Board adopts budget proposal and braces for potential mid-year state aid cuts
The General Brown Central School District is bracing for a challenging budget year for 2020-21 as the COVID-19 pandemic has contributed to a state budget gap that New York state officials are partially filling with monies that had been promised to schools.
The adopted state budget freezes foundation aid—the district’s base operating aid—at the current school year’s level, which is $77,678 less than what had been allocated to the district when the governor released his executive budget proposal in January, before COVID-19 was declared a pandemic.
In addition to less state aid for schools in the adopted state budget, the governor has forecast possible mid-year budget reductions for schools statewide.
“Our strategic plan served as a guide as we developed the 2020-21 budget proposal against the backdrop of the COVID-19 pandemic,” Superintendent Barbara Case said. “We recognize the significant impact this public health crisis is having on state and local finances and, of course, our General Brown community members.”
District plans for less revenue
In response, the district is proposing a 2020-21 operating budget of $24,334,794, which is a 3.29% decrease in spending compared to the current year. The bulk of the spending decrease is due to the district’s one-time $1.32 million lump-sum payment made in the current budget year toward a Jefferson-Lewis-Hamilton-Herkimer-Oneida BOCES capital project, which all BOCES component districts are required to contribute toward.
To further reduce the budget, the district is proposing conservative spending, such as limiting supply purchases only to those necessary for health and safety and offering professional development only at a local level to limit travel and consultant fees.
The district is proposing to maintain its current staffing levels to preserve its instructional program and student services.
“We are proposing reductions in spending where there would be the least impact on our students, and knowing that there could be state aid cuts mid-year, we will continue to monitor our spending throughout the school year and adjust as needed,” Assistant Superintendent Lisa Smith said.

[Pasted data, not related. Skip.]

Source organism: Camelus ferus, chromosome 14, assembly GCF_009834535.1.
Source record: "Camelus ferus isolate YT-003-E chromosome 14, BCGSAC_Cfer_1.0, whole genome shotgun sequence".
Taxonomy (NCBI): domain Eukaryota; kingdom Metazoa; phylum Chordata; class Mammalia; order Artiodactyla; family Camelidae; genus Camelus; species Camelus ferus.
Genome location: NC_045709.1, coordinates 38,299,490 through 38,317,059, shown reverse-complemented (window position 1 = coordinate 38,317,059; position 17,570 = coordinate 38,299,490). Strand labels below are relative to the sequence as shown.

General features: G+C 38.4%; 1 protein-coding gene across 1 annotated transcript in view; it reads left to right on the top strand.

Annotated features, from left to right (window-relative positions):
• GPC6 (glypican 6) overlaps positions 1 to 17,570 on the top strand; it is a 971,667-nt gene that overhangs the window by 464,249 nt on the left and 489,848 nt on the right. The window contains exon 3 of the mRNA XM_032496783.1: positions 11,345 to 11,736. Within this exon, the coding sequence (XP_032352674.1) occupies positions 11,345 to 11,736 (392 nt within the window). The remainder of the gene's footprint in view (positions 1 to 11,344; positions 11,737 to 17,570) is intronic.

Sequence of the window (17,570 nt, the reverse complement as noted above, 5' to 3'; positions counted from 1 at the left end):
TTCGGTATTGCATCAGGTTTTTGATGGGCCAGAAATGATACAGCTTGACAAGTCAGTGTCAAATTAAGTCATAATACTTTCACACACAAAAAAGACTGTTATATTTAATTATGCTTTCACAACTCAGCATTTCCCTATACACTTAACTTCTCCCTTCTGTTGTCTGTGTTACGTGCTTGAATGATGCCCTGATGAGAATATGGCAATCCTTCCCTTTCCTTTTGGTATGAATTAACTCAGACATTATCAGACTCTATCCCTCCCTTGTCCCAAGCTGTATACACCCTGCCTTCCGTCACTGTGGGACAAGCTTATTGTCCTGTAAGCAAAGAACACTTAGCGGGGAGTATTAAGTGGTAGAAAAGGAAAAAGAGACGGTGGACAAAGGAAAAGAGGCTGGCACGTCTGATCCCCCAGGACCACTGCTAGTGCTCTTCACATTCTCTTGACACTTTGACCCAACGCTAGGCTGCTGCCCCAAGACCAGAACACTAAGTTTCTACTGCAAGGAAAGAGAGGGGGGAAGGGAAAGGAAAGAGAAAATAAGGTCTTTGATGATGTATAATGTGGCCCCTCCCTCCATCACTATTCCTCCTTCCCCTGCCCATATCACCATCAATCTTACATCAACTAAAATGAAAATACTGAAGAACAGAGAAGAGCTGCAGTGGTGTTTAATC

Tax levy increase at district’s ‘cap’
The district has two primary revenue sources: state aid and the property tax levy. The tax levy is the total amount of money the district collects from property owners within the district to support the school budget.
State aid would support 63% of the proposed budget while the tax levy would support 35%. Sources such as interest income would account for the remaining 2% of the district’s anticipated revenue.
Compared to the current school year’s budget, the district is proposing a tax levy increase of 5.40%, which is at the district’s tax levy limit, or cap, so a simple majority of voters will be required to authorize the proposal.
Tax rate increase estimated to be less than 5.40%
The school tax levy is just one factor, along with assessment rates and equalization rates, that municipalities use to determine residents’ tax rates, which are used to calculate what each property owner will ultimately pay in school taxes.
The tax rate is typically less than the tax levy because of growth in the property tax base. Historically, the tax rate increase is 1 percentage point less than the tax levy increase.
Mid-year state aid adjustments possible
New provisions in the state budget contribute to uncertainty for school districts as they plan for the next school year. The provisions include three periodic reviews of state revenue that could result in mid-year school aid cuts. There is also a new “Pandemic Adjustment” state aid reduction that the state is using to help fill its budget gap.
General Brown is losing $321,000 in state aid due to the Pandemic Adjustment, and while federal stimulus dollars will replace those funds, the possibility for mid-year aid cuts means that schools may receive even less state funding than was promised in the adopted state budget.
Budget vote and board elections delayed
On April 6, the General Brown Board of Education adopted the 2020-21 budget proposal. School leaders are still awaiting a rescheduled date and process for the budget vote and board member elections, which the state has delayed until at least June 1 due to the COVID-19 pandemic.
In addition to voting on the budget proposal, residents will also be asked to elect two individuals for three-year terms to the board of education. The state has yet to set a final date for candidate nominating petitions to be returned to the district.
Once additional guidance related to the budget vote and board member elections is available, the district will share the information on the district website.